Fantasy magazine

From Modern Mythcraft to Magical Surrealism





Book Review: Ancestral Magic by Moondancer Drake

There’s a powerful nexus on the grounds, one that evil forces want to possess and the good forces want to protect . . . and Sky is now the de facto guardian of that nexus.


Playing with Spades

She’s tried. Tried heading to random stores, and just grabbing decks with her eyes closed. Tried asking other people to grab the decks for her. They look at her strangely when she asks this, but she’s pretty enough, and manages a nervous smile, so they do. “Arthritis,” she says, to anyone who appears particularly uneasy. They grab the decks for her, take them to the counter, where the cashier places them into a plastic bag. She takes the bag home, touching only the handles, and shakes out the card decks, opening them slowly, carefully.

She never finds the Queen of Spades.


Exotic to One Person Is Commonplace to Another: Lavie Tidhar

I suppose part of my awareness of culture, as such, is about how similar in many ways people are. What seems exotic to one person is commonplace to another. The question is who do you write for? How much do you explain, how much do you let the reader infer from the text? It’s a balancing act.


The Integrity of the Chain

Someone beside the television, a shaggy man Noy identified at last as Sip Pan Joe, said, “Heard the first baby was born yesterday on the Chinese moon colony.” They called him Sip Pan Joe because he always charged ten thousand kip for a city journey. “Sip pan! Sip pan!” he would say, losing money every time he took a fare. They called him Joe because of some character in a Thai soap. Sip Pan Joe wasn’t all there, but he had a way of getting news. Noy said, “I want to go to the moon,” and Sip Pan Joe cackled and said, “No tuk-tuks on the moon! No air!”


Fascinated by People on the Fringe: John Mantooth

Usually, I have to find the ending through draft after draft, but not this time. I was driving through South Alabama (on the way to Disney World) with my family a few summers ago and saw an ancient looking water tower. Immediately, I thought: What if some kids find something in the water tower?


The Water Tower

“There’s an alien in the water tower.” Jeremy Posey stood at the front door of Heather’s trailer, dressed in camouflage fatigues, glasses crooked on his sunburned nose. Above him, the sun passed its zenith and hung lazily in the western sky. His dirty-blonde hair caught the light and filtered it towards Heather in soft hues. […]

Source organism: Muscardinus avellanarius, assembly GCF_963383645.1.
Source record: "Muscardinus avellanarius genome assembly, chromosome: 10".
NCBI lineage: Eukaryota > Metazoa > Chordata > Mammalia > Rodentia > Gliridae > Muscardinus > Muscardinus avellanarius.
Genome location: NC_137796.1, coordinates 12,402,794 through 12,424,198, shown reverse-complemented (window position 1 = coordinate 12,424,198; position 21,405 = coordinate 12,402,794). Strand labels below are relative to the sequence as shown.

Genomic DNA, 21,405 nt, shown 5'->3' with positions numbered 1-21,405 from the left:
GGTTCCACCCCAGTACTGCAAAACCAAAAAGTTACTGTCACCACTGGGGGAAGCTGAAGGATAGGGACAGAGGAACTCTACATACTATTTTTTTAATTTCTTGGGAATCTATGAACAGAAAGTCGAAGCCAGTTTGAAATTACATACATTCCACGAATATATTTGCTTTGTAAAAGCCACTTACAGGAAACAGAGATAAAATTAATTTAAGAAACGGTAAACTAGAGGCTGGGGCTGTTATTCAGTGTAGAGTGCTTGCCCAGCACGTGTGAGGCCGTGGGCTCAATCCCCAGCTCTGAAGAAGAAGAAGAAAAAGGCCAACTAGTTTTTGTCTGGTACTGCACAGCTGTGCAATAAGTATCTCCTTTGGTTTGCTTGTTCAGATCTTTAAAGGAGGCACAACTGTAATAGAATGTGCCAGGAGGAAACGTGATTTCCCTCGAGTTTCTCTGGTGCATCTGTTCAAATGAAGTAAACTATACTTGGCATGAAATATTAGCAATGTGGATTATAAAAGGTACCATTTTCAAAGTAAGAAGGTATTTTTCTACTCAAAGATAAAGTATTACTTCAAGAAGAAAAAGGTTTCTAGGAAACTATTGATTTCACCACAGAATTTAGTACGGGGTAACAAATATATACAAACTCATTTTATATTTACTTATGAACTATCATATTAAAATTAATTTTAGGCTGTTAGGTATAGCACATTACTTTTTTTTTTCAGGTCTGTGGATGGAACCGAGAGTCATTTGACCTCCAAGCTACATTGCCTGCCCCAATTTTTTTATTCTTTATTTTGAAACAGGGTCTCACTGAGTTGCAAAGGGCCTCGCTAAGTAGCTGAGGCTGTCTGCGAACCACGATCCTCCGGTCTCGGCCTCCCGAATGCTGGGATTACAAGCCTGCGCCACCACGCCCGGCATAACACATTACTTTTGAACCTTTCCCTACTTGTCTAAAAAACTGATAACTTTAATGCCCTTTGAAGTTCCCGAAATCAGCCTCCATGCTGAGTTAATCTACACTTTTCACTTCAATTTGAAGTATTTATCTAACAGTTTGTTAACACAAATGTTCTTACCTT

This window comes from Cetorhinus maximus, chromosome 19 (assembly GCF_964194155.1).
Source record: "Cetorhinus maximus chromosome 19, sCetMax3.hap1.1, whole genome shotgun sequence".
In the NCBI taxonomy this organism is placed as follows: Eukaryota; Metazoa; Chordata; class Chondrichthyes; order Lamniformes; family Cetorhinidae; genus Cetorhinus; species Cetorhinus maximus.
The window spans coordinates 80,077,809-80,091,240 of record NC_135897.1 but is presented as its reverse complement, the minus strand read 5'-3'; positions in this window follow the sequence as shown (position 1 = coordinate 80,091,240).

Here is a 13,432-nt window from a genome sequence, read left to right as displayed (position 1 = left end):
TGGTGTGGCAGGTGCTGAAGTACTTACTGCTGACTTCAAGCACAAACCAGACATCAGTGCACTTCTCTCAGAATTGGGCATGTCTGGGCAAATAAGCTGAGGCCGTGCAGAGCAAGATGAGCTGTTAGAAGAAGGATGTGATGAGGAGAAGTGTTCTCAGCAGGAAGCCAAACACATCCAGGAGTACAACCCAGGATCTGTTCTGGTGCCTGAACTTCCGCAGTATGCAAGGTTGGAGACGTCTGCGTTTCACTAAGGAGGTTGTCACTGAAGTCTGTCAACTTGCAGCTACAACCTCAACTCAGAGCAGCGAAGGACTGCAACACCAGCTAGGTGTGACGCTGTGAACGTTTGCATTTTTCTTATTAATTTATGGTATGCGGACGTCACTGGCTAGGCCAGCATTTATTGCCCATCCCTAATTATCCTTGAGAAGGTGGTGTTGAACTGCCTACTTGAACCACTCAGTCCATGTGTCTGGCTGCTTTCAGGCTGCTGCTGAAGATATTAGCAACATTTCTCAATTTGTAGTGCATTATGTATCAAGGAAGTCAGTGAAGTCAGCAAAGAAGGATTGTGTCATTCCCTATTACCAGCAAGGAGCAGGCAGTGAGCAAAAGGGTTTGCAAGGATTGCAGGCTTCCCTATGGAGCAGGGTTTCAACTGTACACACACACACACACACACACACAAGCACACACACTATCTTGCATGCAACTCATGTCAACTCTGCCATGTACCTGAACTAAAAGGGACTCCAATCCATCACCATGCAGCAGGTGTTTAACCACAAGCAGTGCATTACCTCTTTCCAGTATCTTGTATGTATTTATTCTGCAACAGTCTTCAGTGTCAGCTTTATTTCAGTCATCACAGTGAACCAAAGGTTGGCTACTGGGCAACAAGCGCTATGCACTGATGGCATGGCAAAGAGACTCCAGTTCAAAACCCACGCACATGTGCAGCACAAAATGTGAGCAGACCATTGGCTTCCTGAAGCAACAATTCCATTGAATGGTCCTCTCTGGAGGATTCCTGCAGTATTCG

Book Review: Evil Ways by Justin Gustainis

Evil Ways belongs to what I think of as the new generation of urban fantasy. Magic isn’t creeping into the real world to astonish and enchant the lucky few, it’s already here, walking around in broad daylight for anyone to see. This particular example of the genre is not of the best, but in some ways it seems unfair to review it harshly.


Trench Foot

Scary Sandra loitered on the stairs. Her shoulder bones poked through a faded yellow cardigan as she sat hunched on the top stair. “I’m bored. I’ve picked all the nits out of my hair and licked all of the dead skin off my dressing table and all the ghosts have gone to have tea with the Queen.”


Book Review: Worst Nightmares

The novel unfortunately feels very same-old, same-old. The writer with debilitating writer’s block. The serial killer using the Internet to find victims. The mysterious phone calls with the husky-voiced stranger on the other end. While the murders themselves might be effectively portrayed on the screen, for me they felt about as scary as one might see on an episode of CSI.


Humanizing Myths: Nadia Bulkin

There was a certain ancient, mythological, allegorical feel to the whole “married to the sea” idea, and I wondered how it would translate to a more contemporary setting, i.e., “what would really happen” if this was a real custom. I think there’s a lot to be said for humanizing myths.